Importing green hydrogen via the port of Amsterdam


About H2A (Hydrogen to Amsterdam)

H2A is a consortium of local companies and international partners, who joined forces to import green hydrogen via the port of Amsterdam. Due to its geographic location, existing infrastructure and assets, the port of Amsterdam is uniquely positioned to import, store, release and distribute different modalities of green hydrogen to local offtakers and into Northwest Europe. The H2A consortium has been initiated by Evos, SkyNRG, Port of Amsterdam, Zenith Energy Terminals (now Sunoco LP), Hydrogenious (Germany), Electriq Global (Israel), the Municipality of Amsterdam and the Project Office North Sea Canal Area; all significant players in the hydrogen value chain.

In Northwest Europe, demand for green hydrogen is expected to grow exponentially in the coming decades and will exceed the local production potential. In order to meet this growing demand, the import of green hydrogen from countries around the world will be necessary. Recognised as a leading international energy hub, the port of Amsterdam is ready to play a leading role in the import of green hydrogen. 

Why the port of Amsterdam?

  • As an energy hub, the port features suitable terminals and infrastructure that can be reused or repurposed to receive, store and distribute multiple hydrogen vectors, including liquid hydrogen, LOHC, LIHC and SIHC.
  • The port offers the needed nautical infrastructure for the transhipment of hydrogen, including quays, jetties and sufficient draught. The local demand for green hydrogen is expected to be high, with industrial, production facilities and transport hubs in close proximity to the Amsterdam port area, such as Tata Steel and Schiphol.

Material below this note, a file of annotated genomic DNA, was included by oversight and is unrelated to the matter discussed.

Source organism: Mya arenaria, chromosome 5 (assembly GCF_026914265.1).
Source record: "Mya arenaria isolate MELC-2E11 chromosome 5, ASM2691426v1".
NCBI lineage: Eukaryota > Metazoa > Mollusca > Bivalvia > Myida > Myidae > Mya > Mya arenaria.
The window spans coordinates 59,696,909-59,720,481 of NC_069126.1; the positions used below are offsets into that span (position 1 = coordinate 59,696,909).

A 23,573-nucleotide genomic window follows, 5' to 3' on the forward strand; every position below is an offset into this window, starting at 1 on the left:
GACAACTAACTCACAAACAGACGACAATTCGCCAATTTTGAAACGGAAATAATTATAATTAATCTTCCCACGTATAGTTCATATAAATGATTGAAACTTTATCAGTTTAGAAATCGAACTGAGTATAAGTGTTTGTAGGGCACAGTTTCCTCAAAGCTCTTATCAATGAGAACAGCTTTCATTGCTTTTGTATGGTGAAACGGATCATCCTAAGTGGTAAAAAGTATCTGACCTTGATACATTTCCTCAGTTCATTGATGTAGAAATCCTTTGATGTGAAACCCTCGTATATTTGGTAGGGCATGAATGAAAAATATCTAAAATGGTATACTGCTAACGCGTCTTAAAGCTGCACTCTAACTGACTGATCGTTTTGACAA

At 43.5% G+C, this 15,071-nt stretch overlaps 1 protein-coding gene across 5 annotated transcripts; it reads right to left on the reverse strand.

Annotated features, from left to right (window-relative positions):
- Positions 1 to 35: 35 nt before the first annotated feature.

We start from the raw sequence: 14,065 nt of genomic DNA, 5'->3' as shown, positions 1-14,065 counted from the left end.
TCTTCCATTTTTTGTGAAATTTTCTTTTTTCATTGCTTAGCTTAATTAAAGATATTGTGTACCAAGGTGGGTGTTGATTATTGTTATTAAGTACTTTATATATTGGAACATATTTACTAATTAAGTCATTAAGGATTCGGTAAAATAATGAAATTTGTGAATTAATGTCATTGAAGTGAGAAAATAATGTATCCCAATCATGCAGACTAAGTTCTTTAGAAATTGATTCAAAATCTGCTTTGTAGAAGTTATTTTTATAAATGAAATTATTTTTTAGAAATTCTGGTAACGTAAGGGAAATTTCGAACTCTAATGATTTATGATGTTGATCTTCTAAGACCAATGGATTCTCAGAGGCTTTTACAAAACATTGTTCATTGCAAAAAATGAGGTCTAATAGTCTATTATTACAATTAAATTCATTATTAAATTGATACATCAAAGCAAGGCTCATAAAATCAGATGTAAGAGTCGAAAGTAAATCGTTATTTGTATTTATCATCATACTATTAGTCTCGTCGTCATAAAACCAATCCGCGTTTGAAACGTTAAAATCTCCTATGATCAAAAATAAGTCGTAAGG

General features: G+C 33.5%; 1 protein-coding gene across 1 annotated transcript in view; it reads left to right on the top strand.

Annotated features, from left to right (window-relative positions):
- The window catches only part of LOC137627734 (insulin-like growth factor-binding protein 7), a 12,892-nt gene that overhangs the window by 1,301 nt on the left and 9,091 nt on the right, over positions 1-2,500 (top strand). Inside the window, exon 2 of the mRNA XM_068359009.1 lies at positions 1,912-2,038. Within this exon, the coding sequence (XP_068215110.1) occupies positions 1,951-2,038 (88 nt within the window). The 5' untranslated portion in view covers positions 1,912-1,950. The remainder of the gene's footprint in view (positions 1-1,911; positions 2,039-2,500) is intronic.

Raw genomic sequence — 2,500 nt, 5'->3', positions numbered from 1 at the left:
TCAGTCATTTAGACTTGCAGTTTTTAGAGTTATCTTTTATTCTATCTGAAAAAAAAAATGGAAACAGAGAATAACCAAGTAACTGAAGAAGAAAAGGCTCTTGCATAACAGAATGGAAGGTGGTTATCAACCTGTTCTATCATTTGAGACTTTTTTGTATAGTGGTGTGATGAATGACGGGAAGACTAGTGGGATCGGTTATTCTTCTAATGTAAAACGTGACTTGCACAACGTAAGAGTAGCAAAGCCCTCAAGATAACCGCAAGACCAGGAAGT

• The port of Amsterdam has access to three of the nine European TEN-T corridors, meaning the port is well positioned to continue to be a key energy supplier for the European hinterland.
H2A hub

Multiple hydrogen vectors

There are several technologies for transporting hydrogen over long distances. The existing assets and infrastructure in the port of Amsterdam allow the handling of hydrogen through multiple vectors:

  • Liquid hydrogen: cooling hydrogen down to a temperature of minus 253 degrees, will convert it into liquid form, making it suitable for transport
  • Carrier technologies: Carrier technologies offer cost effective, flexible and safe solutions for transporting green hydrogen over long distances to the port of Amsterdam. After bonding the hydrogen to carriers, shipping it to its destination and then releasing it from the Carrier, the hydrogen is ready for use.

The port of Amsterdam will be able to receive, store and distribute non-toxic hydrogen carriers:

  • LOHC : a liquid organic hydrogen carrier
  • LIHC: a non-organic carrier
  • SIHC: solid non-organic carrier

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